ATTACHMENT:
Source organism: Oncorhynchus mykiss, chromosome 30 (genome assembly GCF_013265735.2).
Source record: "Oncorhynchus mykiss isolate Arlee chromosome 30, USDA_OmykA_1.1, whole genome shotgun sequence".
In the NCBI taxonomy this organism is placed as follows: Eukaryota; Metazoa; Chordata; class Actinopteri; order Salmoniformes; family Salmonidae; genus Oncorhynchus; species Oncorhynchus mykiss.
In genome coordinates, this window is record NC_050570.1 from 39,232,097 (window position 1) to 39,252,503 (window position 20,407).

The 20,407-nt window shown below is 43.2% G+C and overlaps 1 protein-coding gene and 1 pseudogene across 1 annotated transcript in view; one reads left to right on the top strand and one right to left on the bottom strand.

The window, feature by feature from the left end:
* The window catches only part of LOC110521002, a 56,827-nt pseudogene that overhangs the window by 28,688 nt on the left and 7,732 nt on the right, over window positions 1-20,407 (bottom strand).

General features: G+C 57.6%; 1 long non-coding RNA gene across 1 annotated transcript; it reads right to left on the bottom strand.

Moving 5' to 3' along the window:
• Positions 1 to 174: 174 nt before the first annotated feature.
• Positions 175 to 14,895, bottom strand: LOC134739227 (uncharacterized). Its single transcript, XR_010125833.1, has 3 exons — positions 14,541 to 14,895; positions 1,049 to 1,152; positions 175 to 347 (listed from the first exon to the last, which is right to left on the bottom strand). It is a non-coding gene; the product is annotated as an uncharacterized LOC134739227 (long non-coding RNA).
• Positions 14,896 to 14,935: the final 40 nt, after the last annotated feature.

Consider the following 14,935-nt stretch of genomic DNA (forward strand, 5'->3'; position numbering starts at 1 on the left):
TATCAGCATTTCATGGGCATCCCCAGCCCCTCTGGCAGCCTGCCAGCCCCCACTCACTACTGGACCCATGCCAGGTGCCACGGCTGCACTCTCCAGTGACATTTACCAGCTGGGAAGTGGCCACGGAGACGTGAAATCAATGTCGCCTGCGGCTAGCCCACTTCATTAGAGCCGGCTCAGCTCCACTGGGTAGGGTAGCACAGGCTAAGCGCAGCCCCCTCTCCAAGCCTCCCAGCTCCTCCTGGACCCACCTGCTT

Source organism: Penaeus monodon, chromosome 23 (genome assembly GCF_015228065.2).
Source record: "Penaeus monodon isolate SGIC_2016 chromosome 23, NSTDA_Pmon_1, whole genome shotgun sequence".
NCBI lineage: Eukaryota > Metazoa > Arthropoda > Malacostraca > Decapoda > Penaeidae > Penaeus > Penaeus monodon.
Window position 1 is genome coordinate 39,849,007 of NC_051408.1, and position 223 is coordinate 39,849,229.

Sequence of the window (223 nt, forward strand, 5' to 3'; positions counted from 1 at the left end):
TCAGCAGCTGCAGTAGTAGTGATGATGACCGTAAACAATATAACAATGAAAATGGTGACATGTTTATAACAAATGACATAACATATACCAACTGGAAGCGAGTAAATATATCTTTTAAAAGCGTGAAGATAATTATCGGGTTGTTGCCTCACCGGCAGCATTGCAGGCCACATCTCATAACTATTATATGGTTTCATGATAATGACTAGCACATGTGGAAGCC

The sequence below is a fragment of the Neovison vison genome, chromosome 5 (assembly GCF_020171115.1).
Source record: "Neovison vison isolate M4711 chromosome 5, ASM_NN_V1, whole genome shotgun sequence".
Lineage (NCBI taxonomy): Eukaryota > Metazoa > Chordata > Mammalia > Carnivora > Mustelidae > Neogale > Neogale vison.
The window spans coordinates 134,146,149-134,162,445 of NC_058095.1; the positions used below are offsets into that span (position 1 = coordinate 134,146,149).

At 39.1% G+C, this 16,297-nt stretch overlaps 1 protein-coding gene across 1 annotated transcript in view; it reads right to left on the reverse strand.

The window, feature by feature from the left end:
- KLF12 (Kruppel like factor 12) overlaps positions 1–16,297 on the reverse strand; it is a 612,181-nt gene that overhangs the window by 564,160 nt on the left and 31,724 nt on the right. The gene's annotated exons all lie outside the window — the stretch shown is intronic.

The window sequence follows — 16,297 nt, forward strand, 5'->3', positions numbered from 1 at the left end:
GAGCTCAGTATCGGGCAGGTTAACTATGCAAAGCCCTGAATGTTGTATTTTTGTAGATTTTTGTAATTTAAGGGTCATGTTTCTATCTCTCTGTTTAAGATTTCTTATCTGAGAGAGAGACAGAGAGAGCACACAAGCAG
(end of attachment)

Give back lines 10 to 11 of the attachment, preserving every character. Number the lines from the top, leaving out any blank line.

• Positions 1 to 174: 174 nt before the first annotated feature.
• Positions 175 to 14,895, bottom strand: LOC134739227 (uncharacterized). Its single transcript, XR_010125833.1, has 3 exons — positions 14,541 to 14,895; positions 1,049 to 1,152; positions 175 to 347 (listed from the first exon to the last, which is right to left on the bottom strand). It is a non-coding gene; the product is annotated as an uncharacterized LOC134739227 (long non-coding RNA).